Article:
In a big win for workers paid on a “day-rate” basis, a recent opinion out of the 5th Circuit, which covers Texas, Louisiana and Mississippi, makes it crystal clear that being paid a daily rate (even $1,000+/day and amounting to $200,000+/year) is not the same as being paid a salary. So, we now have the final answer to the question – Are day-rate workers entitled to overtime pay, even if they are highly compensated? The answer is that employees paid a daily rate cannot be classified as exempt from the overtime pay laws because they do not receive a guaranteed “salary” as required for the exemptions – meaning they are non-exempt and must be paid overtime. Workers who have been paid a day rate with no overtime may be entitled to recover up to double their back overtime pay for the past 2-3 years, and this can often amount to $10,000’s to $100,000’s in back wages.
Key Points for workers paid on a day-rate pay scheme:
- A day-rate, no matter how high, does not automatically meet the salary requirement necessary to avoid an employer’s obligation to pay overtime.
- Even if provided a guaranteed minimum per week ($684+), there must be a “reasonable relationship” between the guaranteed amount and the amount actually earned. Actual earnings should not be consistently greater than 150% of the guaranteed amount ($1,026+).
The Department of Labor, the Supreme Court, and the majority of lower courts nationwide have noted that “employees are not to be deprived of the benefits of the [overtime laws] simply because they are well paid.”
“A high income alone is never enough to exempt an employee from overtime.”
Yes – Day Rate Workers Earning $200,000+/year can be entitled to overtime pay.
The case was brought by an employee who had been working as a Tool Pusher (managing offshore oil rig workers for Helix Energy) for over two years. In that position, he managed other employees while on a “hitch”—that is, while working offshore on an oil rig. Each hitch lasted about a month. The company paid him a set amount for each day that he worked, and he worked more than forty hours a week. So, under the FLSA, he would ordinarily be entitled to overtime unless he was an exempt employee – which is what the company claimed, arguing that he was either an exempt executive or highly compensated employee.
Both of the exemptions asserted by the company require the employer to meet both a duties test and a salary test. The salary test has two components—first, the employer must pay the employee a minimum per-week rate, and second, the employer must pay the employee on a “salary basis.”
The employee claimed that he was not paid on a “salary basis” because his pay was calculated based on a daily, rather than weekly, rate. The company responded that his daily rate was greater than the weekly salary requirement under Labor Department regulations, so long as he worked at least a single day during any particular week, he would receive more than the weekly salary requirement, and was therefore paid on a “salary basis” under Labor Department regulations.
A “salaried” employee knows the amount of their compensation for each weekly pay period they work…before they work
The Labor Department regulations state:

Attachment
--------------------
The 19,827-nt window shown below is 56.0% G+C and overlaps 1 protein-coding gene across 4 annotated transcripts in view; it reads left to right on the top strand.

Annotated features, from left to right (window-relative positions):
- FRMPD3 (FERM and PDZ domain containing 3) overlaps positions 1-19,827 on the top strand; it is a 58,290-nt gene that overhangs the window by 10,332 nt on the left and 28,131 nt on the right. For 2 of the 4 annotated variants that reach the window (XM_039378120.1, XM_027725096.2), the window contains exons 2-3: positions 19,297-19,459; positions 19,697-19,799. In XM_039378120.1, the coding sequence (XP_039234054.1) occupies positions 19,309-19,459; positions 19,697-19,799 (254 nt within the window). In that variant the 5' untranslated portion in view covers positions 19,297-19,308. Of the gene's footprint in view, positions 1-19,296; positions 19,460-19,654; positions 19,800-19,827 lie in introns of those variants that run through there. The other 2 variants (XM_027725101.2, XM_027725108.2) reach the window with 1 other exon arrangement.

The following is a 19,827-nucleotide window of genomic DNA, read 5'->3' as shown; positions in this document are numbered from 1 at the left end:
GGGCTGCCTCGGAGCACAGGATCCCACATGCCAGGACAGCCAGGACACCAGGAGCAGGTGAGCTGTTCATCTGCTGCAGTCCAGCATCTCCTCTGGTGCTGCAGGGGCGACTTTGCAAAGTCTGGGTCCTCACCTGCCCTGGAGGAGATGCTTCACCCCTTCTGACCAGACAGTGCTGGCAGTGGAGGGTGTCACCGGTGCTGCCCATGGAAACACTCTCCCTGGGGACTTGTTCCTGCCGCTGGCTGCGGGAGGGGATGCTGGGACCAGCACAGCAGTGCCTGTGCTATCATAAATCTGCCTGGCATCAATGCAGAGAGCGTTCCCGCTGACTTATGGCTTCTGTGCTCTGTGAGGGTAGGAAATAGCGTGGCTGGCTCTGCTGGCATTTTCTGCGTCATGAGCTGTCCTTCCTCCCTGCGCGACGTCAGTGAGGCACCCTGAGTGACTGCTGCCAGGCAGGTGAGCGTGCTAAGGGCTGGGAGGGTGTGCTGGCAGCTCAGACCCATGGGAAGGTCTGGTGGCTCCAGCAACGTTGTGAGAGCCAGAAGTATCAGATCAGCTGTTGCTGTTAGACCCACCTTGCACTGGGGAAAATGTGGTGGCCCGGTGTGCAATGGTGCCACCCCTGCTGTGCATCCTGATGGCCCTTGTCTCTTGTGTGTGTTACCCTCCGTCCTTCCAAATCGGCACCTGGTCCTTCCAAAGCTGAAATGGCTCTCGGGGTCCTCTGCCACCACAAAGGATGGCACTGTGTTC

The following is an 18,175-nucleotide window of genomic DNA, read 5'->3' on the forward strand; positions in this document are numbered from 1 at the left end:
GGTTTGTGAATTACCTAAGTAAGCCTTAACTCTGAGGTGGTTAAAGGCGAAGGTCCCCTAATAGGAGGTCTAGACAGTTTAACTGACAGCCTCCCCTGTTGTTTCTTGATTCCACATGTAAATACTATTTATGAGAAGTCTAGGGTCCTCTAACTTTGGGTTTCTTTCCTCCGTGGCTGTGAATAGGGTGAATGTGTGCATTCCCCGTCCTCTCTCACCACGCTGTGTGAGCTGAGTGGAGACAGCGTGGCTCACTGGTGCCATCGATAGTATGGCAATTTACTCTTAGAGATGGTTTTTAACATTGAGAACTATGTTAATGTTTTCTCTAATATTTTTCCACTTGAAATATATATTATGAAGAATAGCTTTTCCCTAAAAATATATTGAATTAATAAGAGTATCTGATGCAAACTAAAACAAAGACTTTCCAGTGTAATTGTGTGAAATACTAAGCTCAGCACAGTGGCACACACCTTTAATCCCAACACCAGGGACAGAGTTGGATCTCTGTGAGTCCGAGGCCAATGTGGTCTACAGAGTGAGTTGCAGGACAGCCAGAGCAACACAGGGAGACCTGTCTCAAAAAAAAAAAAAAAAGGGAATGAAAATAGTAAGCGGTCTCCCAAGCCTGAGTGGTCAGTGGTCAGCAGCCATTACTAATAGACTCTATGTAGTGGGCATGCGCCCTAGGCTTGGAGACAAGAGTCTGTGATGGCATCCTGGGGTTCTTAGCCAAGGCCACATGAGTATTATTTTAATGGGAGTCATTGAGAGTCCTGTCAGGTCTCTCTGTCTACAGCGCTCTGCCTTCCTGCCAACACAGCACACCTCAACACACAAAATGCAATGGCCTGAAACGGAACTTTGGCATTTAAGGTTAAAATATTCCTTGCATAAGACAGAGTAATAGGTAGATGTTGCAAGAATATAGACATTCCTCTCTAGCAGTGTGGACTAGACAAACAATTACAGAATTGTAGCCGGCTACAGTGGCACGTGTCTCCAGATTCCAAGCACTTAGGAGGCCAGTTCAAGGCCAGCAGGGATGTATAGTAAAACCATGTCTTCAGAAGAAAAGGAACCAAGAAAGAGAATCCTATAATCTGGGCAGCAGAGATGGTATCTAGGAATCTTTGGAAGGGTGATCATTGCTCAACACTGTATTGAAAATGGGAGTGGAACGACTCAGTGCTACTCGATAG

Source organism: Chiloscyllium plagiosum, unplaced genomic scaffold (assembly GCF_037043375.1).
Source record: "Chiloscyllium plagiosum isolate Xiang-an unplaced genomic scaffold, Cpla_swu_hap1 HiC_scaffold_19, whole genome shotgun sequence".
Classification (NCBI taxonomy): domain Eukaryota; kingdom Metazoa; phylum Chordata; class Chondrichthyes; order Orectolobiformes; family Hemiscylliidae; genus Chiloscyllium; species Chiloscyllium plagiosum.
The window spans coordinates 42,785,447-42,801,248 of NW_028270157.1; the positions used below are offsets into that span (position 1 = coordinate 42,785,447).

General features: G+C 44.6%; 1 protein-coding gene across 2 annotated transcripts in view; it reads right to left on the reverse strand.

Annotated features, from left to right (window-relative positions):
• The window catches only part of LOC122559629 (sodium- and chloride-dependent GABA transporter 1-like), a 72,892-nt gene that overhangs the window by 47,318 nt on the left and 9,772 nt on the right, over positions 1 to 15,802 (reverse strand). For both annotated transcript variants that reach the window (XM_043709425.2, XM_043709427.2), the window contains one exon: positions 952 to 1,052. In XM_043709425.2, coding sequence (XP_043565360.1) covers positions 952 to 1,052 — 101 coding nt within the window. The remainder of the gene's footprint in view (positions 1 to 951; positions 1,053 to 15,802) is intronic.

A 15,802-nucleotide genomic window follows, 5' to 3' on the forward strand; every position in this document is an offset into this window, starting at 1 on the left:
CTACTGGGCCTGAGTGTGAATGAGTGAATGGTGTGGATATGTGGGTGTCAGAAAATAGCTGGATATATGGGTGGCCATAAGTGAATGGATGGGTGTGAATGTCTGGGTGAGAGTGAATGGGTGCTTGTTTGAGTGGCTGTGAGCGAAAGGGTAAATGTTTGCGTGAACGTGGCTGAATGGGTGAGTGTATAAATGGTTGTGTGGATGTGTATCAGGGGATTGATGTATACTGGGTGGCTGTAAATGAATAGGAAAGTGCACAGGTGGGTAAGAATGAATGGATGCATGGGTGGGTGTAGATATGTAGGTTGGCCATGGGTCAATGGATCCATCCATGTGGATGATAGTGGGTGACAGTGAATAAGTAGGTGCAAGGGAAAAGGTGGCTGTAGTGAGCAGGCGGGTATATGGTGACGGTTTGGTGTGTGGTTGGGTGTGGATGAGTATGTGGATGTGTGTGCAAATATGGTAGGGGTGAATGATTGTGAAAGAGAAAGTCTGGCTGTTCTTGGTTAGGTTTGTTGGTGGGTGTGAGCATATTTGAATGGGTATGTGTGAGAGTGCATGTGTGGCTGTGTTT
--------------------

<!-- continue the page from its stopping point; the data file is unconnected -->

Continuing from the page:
An employee will be considered to be paid on a ‘salary basis’ within the meaning of this part if the employee regularly receives each pay period on a weekly, or less frequent basis, a predetermined amount constituting all or part of the employee’s compensation, which amount is not subject to reduction because of variations in the quality or quantity of the work performed.
The regulation requires that an employee receive for each pay period a “predetermined amount” calculated on a “weekly, or less frequent” pay period – i.e. the salary basis test requires that an employee know the amount of his compensation for each weekly (or less frequent) pay period during which he works, before he works.
The Tool Pusher in this case was paid biweekly but had to take the number of days he worked (past tense) and multiply by the daily rate to determine how much he earned. So, he only knew his pay after he worked through the pay period. He did not receive a “predetermined amount” “on a weekly, or less frequent basis”—rather, he received an amount contingent on the number of days he worked each week.
The court concluded that he was not paid on a “salary basis” and therefore the employer could not meet the requirement for any overtime pay exemption that requires an employee be paid a salary.
“Millions of Americans prefer more free time over more money. And that is so regardless of how much one is paid. The desire to rest, recreate, and spend time with loved ones is not confined to any particular income strata.”
What to Do If You Have Been Paid a Day-Rate but No Overtime Pay
If you have been working overtime and only received a set Daily Rate (or a day rate plus per diem and reimbursements) for each day you work, there is a good chance that you and your coworkers could be missing out on significant overtime wages. The first thing you should do is begin keeping your own accurate record of all time actually spent working. The next step should be to contact a lawyer who handles overtime pay and wage and hour cases to review your situation.
If you have questions or believe that you have been the victim of wage theft due to an illegal day-rate pay scheme, contact us for a free and confidential review of your situation.